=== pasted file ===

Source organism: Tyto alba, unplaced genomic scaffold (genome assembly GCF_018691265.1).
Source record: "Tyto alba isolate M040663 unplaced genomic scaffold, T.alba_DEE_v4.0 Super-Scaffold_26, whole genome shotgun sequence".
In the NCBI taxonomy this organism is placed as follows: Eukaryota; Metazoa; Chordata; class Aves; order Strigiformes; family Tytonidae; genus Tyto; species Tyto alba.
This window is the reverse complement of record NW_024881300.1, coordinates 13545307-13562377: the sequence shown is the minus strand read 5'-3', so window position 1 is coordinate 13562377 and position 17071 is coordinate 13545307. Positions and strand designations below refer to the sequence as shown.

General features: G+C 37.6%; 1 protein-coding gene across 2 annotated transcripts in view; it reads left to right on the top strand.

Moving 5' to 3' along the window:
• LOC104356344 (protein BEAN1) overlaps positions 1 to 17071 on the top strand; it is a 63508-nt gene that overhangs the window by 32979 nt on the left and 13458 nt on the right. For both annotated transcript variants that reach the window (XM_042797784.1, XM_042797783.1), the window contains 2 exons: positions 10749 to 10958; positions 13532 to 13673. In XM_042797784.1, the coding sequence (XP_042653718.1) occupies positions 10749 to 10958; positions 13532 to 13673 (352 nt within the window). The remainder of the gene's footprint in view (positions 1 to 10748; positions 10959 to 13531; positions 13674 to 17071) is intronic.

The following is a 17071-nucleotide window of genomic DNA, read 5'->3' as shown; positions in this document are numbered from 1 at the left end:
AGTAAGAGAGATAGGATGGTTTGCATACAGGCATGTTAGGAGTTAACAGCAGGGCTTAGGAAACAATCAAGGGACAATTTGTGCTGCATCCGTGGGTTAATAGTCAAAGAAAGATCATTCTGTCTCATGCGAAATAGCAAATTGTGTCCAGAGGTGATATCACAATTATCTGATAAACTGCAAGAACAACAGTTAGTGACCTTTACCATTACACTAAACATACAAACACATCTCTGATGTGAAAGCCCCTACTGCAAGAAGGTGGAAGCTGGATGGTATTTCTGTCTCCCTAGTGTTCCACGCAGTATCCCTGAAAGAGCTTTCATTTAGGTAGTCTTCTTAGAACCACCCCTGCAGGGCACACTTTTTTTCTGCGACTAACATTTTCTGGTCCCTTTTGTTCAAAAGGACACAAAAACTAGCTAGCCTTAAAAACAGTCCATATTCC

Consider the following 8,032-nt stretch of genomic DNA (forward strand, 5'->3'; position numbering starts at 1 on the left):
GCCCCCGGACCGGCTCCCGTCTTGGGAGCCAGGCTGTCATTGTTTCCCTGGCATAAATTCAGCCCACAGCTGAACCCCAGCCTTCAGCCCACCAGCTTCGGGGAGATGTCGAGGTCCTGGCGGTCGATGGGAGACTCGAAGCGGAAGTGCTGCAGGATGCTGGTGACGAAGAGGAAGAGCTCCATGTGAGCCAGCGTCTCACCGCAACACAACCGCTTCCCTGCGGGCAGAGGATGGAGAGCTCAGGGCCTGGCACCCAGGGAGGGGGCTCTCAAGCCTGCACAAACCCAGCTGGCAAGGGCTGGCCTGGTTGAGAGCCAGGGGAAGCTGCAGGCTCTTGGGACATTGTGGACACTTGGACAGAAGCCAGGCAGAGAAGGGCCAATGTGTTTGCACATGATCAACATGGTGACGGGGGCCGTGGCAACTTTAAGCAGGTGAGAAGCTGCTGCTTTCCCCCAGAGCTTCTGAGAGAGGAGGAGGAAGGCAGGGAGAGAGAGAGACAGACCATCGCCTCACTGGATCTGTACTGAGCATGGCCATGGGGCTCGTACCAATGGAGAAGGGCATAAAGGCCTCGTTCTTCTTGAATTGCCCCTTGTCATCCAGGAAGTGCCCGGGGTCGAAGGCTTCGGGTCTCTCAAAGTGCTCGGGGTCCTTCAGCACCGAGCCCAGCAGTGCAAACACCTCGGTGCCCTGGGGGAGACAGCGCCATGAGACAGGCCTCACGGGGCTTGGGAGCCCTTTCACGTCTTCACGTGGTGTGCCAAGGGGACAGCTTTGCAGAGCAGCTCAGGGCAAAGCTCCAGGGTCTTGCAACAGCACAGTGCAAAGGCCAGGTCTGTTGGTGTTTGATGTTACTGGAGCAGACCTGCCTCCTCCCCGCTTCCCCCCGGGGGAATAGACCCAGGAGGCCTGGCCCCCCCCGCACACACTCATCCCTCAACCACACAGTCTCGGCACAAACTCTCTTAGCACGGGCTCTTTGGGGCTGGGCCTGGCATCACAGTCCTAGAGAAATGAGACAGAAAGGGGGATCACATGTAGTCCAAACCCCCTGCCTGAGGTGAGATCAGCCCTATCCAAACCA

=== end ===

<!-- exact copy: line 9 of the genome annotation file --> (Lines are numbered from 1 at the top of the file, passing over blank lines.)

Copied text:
AGTAAGAGAGATAGGATGGTTTGCATACAGGCATGTTAGGAGTTAACAGCAGGGCTTAGGAAACAATCAAGGGACAATTTGTGCTGCATCCGTGGGTTAATAGTCAAAGAAAGATCATTCTGTCTCATGCGAAATAGCAAATTGTGTCCAGAGGTGATATCACAATTATCTGATAAACTGCAAGAACAACAGTTAGTGACCTTTACCATTACACTAAACATACAAACACATCTCTGATGTGAAAGCCCCTACTGCAAGAAGGTGGAAGCTGGATGGTATTTCTGTCTCCCTAGTGTTCCACGCAGTATCCCTGAAAGAGCTTTCATTTAGGTAGTCTTCTTAGAACCACCCCTGCAGGGCACACTTTTTTTCTGCGACTAACATTTTCTGGTCCCTTTTGTTCAAAAGGACACAAAAACTAGCTAGCCTTAAAAACAGTCCATATTCC